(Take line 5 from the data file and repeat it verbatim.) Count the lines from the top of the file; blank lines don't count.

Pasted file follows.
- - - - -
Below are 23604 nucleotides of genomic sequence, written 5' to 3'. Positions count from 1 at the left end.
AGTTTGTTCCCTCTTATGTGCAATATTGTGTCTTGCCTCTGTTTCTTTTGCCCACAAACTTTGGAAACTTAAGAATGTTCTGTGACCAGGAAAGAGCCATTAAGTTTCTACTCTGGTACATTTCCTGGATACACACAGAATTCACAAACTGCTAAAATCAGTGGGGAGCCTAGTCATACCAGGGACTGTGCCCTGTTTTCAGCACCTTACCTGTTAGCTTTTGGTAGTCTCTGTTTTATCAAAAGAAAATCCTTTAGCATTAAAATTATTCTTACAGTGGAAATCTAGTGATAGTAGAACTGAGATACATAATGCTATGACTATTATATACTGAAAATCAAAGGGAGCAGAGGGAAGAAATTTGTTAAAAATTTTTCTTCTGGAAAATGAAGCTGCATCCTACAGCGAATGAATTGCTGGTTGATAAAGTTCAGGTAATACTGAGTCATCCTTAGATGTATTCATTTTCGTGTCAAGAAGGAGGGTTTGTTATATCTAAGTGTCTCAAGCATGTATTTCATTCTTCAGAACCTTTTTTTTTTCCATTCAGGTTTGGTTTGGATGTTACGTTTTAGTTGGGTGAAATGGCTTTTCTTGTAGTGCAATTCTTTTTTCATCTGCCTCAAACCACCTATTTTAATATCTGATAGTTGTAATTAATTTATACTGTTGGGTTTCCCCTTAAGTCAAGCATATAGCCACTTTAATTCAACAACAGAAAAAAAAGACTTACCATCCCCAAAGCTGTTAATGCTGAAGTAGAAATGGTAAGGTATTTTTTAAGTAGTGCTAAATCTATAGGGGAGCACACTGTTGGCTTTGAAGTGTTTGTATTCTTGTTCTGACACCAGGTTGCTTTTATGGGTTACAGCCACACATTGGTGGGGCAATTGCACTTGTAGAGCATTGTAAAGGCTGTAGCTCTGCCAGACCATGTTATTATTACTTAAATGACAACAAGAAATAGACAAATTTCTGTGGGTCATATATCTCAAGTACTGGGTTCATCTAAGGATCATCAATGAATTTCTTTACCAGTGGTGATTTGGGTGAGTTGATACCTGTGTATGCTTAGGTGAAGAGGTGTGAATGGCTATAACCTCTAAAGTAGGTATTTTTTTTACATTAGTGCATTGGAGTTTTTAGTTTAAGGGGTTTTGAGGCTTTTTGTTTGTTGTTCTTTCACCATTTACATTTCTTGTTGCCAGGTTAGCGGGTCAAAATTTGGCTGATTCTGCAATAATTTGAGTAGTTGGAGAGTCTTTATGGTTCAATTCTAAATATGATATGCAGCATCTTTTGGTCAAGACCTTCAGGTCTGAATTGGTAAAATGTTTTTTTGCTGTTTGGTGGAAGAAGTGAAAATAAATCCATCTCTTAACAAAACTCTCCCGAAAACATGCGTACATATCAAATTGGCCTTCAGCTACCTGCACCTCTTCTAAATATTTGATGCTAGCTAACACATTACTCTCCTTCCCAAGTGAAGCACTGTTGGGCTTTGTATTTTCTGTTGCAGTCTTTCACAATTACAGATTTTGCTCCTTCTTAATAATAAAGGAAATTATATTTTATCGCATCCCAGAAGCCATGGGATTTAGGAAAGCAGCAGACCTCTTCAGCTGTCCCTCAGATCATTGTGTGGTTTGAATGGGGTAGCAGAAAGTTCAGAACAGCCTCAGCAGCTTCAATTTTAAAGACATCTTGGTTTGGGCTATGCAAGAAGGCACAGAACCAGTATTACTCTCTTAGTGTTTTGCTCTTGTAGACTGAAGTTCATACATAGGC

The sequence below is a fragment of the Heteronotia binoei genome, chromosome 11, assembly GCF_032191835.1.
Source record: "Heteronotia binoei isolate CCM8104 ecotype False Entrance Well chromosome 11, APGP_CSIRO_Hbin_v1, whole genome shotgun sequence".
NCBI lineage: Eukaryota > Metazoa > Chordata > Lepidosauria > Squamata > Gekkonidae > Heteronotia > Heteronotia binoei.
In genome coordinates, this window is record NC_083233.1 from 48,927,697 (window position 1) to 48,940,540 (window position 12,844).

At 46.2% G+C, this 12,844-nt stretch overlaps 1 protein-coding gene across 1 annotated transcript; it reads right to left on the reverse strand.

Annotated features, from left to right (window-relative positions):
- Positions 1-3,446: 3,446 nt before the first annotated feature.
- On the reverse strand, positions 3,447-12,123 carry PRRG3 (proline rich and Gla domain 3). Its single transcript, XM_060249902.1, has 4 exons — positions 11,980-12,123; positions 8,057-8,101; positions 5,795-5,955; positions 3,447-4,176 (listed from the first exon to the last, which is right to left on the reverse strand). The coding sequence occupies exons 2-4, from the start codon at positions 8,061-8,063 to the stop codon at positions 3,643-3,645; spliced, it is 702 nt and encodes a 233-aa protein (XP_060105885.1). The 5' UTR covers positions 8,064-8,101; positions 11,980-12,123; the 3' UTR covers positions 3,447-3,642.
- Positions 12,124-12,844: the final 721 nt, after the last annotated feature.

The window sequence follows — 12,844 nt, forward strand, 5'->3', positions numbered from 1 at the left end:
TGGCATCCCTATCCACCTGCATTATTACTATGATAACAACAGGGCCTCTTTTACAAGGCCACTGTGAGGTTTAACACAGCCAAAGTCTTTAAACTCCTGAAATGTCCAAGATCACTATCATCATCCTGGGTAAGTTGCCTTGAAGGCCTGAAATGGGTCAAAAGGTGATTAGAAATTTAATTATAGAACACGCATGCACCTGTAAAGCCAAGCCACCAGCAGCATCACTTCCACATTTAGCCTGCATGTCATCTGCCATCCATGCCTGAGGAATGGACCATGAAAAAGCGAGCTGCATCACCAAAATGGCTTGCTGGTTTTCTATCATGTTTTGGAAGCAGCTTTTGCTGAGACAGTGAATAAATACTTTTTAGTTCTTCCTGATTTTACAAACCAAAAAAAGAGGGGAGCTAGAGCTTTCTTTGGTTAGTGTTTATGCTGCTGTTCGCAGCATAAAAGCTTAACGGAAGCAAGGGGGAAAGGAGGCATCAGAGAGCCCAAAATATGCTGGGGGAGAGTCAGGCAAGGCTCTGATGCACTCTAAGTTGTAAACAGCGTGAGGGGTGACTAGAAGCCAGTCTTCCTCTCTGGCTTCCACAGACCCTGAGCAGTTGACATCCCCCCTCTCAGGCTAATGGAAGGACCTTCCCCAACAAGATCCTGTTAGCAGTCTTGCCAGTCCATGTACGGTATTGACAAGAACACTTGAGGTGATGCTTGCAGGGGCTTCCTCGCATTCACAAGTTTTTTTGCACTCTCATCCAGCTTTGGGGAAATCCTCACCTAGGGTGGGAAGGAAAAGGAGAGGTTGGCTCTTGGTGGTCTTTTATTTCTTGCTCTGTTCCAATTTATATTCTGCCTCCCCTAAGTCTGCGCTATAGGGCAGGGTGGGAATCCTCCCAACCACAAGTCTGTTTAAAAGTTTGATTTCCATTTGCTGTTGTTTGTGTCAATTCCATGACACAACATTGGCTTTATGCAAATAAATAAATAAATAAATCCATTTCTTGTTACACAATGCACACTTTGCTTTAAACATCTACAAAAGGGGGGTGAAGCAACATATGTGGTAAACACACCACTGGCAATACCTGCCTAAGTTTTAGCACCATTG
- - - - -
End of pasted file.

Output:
NCBI lineage: Eukaryota > Metazoa > Chordata > Lepidosauria > Squamata > Gekkonidae > Heteronotia > Heteronotia binoei.